Uttarakhand: Amid tight security, the polling for the single-phase Uttarakhand assembly elections began on Wednesday and the one question in everyone’s mind is whether this Himalayan state, which was carved out from the gigantic Uttar Pradesh in 2000, is going to have a new chief minister or the incumbent supremacy will continue.
The rebel party leaders, certainly, hold the key in the outcome in the hilly state where two prominent parties – the Bharatiya Janta Party (BJP) and the Congress – are trying every bit to seek the favour of every section of voters. Both parties expelled many leaders ahead of the elections, who then walked into the rival camps. While the BJP has fielded candidates, who have served the Congress, from 13 seats, the grand old party is trying its luck with seven erstwhile-BJP MLAs.
In the last leg of the election campaign, the Congress vice-president Rahul Gandhi asked to waive off loans worth crores which were taken by some 50 rich families, instead of an initiative against black money as Prime Minister Narendra Modi projected.
On the other hand, Prime Minister Modi, in his last rally in Pithoragarh, tried to strike an emotional chord where the majority of people are in the Army and other security forces. Starting from OROP and surgical strike, he went on to announce many schemes for the betterment of Army personnel.
Reports of the cold war between Uttarakhand Chief Minister Harish Rawat and Pradesh Congress Committee chief Kishore Upadhyay emerged as the polls drew near. Besides fighting with the BJP, Harish Rawat is also combating for power within the state unit of his party.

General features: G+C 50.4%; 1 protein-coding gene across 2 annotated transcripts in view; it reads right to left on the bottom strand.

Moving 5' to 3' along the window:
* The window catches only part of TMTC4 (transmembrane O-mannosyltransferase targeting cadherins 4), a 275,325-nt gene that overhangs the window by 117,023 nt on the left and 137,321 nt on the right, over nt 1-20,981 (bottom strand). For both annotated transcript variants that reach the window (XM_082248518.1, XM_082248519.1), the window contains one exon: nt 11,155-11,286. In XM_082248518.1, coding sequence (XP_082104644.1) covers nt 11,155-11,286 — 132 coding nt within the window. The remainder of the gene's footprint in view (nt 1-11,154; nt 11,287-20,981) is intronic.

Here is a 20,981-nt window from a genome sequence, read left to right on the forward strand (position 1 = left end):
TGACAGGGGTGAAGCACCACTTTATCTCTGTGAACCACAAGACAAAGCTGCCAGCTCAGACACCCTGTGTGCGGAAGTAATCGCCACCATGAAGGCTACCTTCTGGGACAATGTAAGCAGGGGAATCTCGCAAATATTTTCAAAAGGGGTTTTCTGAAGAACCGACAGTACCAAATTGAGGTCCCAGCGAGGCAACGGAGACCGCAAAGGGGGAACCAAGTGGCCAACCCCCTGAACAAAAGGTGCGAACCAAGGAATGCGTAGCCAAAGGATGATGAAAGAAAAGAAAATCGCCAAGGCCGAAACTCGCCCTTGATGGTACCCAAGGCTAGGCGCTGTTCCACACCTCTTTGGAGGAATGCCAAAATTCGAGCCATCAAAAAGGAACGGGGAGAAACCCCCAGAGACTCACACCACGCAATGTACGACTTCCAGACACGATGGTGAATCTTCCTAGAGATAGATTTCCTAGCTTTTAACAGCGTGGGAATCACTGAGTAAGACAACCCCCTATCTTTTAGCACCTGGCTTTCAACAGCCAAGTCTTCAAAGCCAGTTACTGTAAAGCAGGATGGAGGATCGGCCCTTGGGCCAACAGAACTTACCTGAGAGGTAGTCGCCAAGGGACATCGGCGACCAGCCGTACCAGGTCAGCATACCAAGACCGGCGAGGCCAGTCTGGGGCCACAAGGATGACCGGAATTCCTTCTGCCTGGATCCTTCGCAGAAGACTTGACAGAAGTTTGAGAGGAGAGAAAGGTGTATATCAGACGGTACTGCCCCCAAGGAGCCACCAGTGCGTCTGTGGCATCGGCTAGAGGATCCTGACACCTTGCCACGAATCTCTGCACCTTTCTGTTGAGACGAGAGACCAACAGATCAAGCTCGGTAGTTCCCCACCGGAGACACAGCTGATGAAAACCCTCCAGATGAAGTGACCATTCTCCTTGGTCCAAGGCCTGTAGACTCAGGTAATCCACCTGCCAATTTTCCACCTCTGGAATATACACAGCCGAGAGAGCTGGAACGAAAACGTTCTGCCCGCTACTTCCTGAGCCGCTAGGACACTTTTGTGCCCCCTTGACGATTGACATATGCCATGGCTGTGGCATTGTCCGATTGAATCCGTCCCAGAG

Although he has refuted reports saying there is no discord between him and Upadhyaya, the point that cannot be missed is that in the last eight months, 11 Congress legislators in Uttarakhand have left the party to join the BJP. The major leaders leaving the party could be one of the reasons for the fall of the Congress in Uttarakhand.
Talking about the 2012 polls, the BJP won 31 seats as opposed to the 32 won by the Congress.
In the 2007 polls, the BJP came out as the largest party with 35 seats, while the Congress received 21 seats.
The BJP has not yet unveiled the chief ministerial candidate in the hill state. Highlighting the reason, state president Ajay Bhatt said the political strategy changes from time to time depending on the circumstances and the party has opted for collective leadership for the polls in Uttarakhand.
“The BJP, sometimes, projects a face and sometimes we do not and work under a collective leadership. We have examples of both types. In Haryana, we did not project any face and results were favorable,” he said.
“This time, the party has not projected any face in Uttarakhand and we have adopted the strategy of collective leadership. On the other hand, we have our Prime Minister Narendra Modi who is a great leader and has no parallel. He covers all faces,” he added.
The Bahujan Samaj Party (BSP) has previously received 10 to 14 percent of total votes, having won three, eight and seven seats in the last three elections respectively.
As BJP candidate Kuldeep Kanvasi died on Sunday, now 69 of a total of 70 assembly seats barring Karnaprayag go to polls in the single phase assembly elections in Uttarakhand today.
Uttarakhand might have been a good battlefield for the Aam Aadmi Party (AAP) too, but the party, which is giving a tough competition to the stalwarts in the Punjab political scenario, chose to remain out of fray.
The results of the polls will be out on March 11, 2017.